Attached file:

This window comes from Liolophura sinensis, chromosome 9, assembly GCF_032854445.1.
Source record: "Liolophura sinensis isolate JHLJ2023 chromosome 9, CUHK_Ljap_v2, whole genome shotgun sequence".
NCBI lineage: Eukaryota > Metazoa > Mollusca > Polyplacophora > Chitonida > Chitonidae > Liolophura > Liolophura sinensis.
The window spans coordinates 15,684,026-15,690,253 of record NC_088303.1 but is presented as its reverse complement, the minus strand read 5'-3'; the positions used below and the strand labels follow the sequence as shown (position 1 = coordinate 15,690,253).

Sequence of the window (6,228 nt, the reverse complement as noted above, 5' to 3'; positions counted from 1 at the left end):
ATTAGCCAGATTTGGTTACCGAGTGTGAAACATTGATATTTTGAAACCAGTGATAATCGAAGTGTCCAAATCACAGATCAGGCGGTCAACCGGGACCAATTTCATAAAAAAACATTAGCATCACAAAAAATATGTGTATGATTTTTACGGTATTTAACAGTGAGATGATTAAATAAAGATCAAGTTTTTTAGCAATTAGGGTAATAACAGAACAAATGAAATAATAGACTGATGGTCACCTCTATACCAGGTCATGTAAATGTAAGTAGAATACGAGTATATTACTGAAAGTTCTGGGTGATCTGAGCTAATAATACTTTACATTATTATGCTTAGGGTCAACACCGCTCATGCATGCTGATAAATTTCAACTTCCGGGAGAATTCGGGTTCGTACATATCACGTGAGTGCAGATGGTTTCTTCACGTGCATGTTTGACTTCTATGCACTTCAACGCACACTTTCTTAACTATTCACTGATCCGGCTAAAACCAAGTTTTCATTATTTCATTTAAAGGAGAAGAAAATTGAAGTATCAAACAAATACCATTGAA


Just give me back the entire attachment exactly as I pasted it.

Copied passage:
This window comes from Liolophura sinensis, chromosome 9, assembly GCF_032854445.1.
Source record: "Liolophura sinensis isolate JHLJ2023 chromosome 9, CUHK_Ljap_v2, whole genome shotgun sequence".
NCBI lineage: Eukaryota > Metazoa > Mollusca > Polyplacophora > Chitonida > Chitonidae > Liolophura > Liolophura sinensis.
The window spans coordinates 15,684,026-15,690,253 of record NC_088303.1 but is presented as its reverse complement, the minus strand read 5'-3'; the positions used below and the strand labels follow the sequence as shown (position 1 = coordinate 15,690,253).

Sequence of the window (6,228 nt, the reverse complement as noted above, 5' to 3'; positions counted from 1 at the left end):
ATTAGCCAGATTTGGTTACCGAGTGTGAAACATTGATATTTTGAAACCAGTGATAATCGAAGTGTCCAAATCACAGATCAGGCGGTCAACCGGGACCAATTTCATAAAAAAACATTAGCATCACAAAAAATATGTGTATGATTTTTACGGTATTTAACAGTGAGATGATTAAATAAAGATCAAGTTTTTTAGCAATTAGGGTAATAACAGAACAAATGAAATAATAGACTGATGGTCACCTCTATACCAGGTCATGTAAATGTAAGTAGAATACGAGTATATTACTGAAAGTTCTGGGTGATCTGAGCTAATAATACTTTACATTATTATGCTTAGGGTCAACACCGCTCATGCATGCTGATAAATTTCAACTTCCGGGAGAATTCGGGTTCGTACATATCACGTGAGTGCAGATGGTTTCTTCACGTGCATGTTTGACTTCTATGCACTTCAACGCACACTTTCTTAACTATTCACTGATCCGGCTAAAACCAAGTTTTCATTATTTCATTTAAAGGAGAAGAAAATTGAAGTATCAAACAAATACCATTGAA